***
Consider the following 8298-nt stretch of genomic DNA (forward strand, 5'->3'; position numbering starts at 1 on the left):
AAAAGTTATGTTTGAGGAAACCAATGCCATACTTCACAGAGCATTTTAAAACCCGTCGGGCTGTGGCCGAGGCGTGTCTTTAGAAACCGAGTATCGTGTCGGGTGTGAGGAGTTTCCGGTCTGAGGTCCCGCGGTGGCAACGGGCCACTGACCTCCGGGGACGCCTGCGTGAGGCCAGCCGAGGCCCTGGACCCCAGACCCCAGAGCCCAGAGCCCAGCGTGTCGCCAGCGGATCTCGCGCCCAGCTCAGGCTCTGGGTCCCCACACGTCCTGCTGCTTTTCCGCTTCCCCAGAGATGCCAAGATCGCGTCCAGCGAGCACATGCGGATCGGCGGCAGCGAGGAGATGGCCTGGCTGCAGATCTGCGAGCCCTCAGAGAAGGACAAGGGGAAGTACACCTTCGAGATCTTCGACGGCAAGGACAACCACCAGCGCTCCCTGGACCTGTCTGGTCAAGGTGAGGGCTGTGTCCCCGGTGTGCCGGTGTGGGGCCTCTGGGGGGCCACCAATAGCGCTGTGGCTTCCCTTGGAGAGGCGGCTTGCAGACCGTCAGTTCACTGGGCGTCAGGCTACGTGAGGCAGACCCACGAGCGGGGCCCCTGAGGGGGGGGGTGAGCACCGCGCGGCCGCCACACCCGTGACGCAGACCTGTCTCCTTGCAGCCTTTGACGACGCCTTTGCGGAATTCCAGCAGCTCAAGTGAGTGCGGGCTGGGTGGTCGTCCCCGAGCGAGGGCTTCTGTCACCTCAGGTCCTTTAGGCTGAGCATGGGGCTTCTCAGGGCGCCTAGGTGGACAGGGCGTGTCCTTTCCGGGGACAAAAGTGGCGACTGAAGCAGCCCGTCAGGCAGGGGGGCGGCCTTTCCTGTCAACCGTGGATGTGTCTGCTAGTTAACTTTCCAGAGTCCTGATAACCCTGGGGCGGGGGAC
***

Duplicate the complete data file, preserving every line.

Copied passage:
Consider the following 8298-nt stretch of genomic DNA (forward strand, 5'->3'; position numbering starts at 1 on the left):
AAAAGTTATGTTTGAGGAAACCAATGCCATACTTCACAGAGCATTTTAAAACCCGTCGGGCTGTGGCCGAGGCGTGTCTTTAGAAACCGAGTATCGTGTCGGGTGTGAGGAGTTTCCGGTCTGAGGTCCCGCGGTGGCAACGGGCCACTGACCTCCGGGGACGCCTGCGTGAGGCCAGCCGAGGCCCTGGACCCCAGACCCCAGAGCCCAGAGCCCAGCGTGTCGCCAGCGGATCTCGCGCCCAGCTCAGGCTCTGGGTCCCCACACGTCCTGCTGCTTTTCCGCTTCCCCAGAGATGCCAAGATCGCGTCCAGCGAGCACATGCGGATCGGCGGCAGCGAGGAGATGGCCTGGCTGCAGATCTGCGAGCCCTCAGAGAAGGACAAGGGGAAGTACACCTTCGAGATCTTCGACGGCAAGGACAACCACCAGCGCTCCCTGGACCTGTCTGGTCAAGGTGAGGGCTGTGTCCCCGGTGTGCCGGTGTGGGGCCTCTGGGGGGCCACCAATAGCGCTGTGGCTTCCCTTGGAGAGGCGGCTTGCAGACCGTCAGTTCACTGGGCGTCAGGCTACGTGAGGCAGACCCACGAGCGGGGCCCCTGAGGGGGGGGGTGAGCACCGCGCGGCCGCCACACCCGTGACGCAGACCTGTCTCCTTGCAGCCTTTGACGACGCCTTTGCGGAATTCCAGCAGCTCAAGTGAGTGCGGGCTGGGTGGTCGTCCCCGAGCGAGGGCTTCTGTCACCTCAGGTCCTTTAGGCTGAGCATGGGGCTTCTCAGGGCGCCTAGGTGGACAGGGCGTGTCCTTTCCGGGGACAAAAGTGGCGACTGAAGCAGCCCGTCAGGCAGGGGGGCGGCCTTTCCTGTCAACCGTGGATGTGTCTGCTAGTTAACTTTCCAGAGTCCTGATAACCCTGGGGCGGGGGAC